You can deduct your full traditional IRA contribution if you are:

  • Filing singly or as head of household with a modified adjusted gross income is $65,000 or less
  • Married filing jointly with a MAGI of $104,000 or less
  • Filing singly or as head of household and not covered by a retirement plan at work
  • Married filing jointly and neither you nor your spouse are covered by a retirement plan at work

If you're not covered by a plan at work but your spouse is, you can take:

  • The full deduction if your combined MAGI is $196,000 or less
  • A partial deduction if your combined MAGI is more than $196,000 but less than $206,000
  • No deduction if your combined MAGI is more than $206,000

You can take a partial deduction if you are covered by a retirement plan at work and you are:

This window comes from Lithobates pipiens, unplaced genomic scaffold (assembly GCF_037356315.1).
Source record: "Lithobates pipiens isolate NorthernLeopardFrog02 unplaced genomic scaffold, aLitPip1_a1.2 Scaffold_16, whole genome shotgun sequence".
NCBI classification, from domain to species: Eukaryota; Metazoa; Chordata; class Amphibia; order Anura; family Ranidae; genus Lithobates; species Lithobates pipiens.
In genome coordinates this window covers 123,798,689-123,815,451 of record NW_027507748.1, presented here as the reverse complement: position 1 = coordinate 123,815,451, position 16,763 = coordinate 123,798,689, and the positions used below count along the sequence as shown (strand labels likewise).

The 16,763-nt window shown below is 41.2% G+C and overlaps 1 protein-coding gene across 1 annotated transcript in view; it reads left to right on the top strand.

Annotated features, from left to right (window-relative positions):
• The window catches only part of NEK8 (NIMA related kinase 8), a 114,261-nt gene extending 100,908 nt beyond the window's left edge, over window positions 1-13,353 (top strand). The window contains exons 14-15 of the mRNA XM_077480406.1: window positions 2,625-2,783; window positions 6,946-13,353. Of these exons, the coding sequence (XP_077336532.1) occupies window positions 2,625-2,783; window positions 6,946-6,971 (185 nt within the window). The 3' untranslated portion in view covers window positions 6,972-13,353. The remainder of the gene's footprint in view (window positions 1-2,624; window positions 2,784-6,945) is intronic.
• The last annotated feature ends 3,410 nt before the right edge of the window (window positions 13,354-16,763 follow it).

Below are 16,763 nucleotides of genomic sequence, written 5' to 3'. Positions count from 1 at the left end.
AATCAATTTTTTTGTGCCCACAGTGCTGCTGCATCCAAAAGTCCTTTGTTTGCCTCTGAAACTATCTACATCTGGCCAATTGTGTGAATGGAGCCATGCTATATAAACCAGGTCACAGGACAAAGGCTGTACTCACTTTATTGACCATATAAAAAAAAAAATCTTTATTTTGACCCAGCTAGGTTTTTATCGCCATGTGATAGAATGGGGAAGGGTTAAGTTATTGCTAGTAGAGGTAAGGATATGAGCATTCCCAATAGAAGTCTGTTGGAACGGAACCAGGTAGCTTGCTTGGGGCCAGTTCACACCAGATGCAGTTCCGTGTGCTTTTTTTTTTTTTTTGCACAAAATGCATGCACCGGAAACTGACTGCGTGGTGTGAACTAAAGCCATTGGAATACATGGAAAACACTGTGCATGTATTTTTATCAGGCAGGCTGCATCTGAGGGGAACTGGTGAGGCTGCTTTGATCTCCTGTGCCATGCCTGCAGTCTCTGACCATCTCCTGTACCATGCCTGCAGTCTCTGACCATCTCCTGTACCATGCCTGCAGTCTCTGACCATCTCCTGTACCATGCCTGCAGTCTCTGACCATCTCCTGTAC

• Married filing separately and your MAGI is less than $10,000
  • Filing singly or as head of household with a MAGI is more than $65,000 but less than $75,000
  • Married filing jointly with a MAGI that is more than $104,000 but less than $124,000

You cannot take any deduction for contributions to a traditional IRA if you are covered by a retirement plan at work and you are:

  • Filing singly or as head of household with a MAGI of $75,000 or more
  • Married filing jointly with a MAGI of $124,000 or more

Contributions to a traditional IRA also make you eligible for the Saver's Credit on your taxes if you are:

  • At least age 18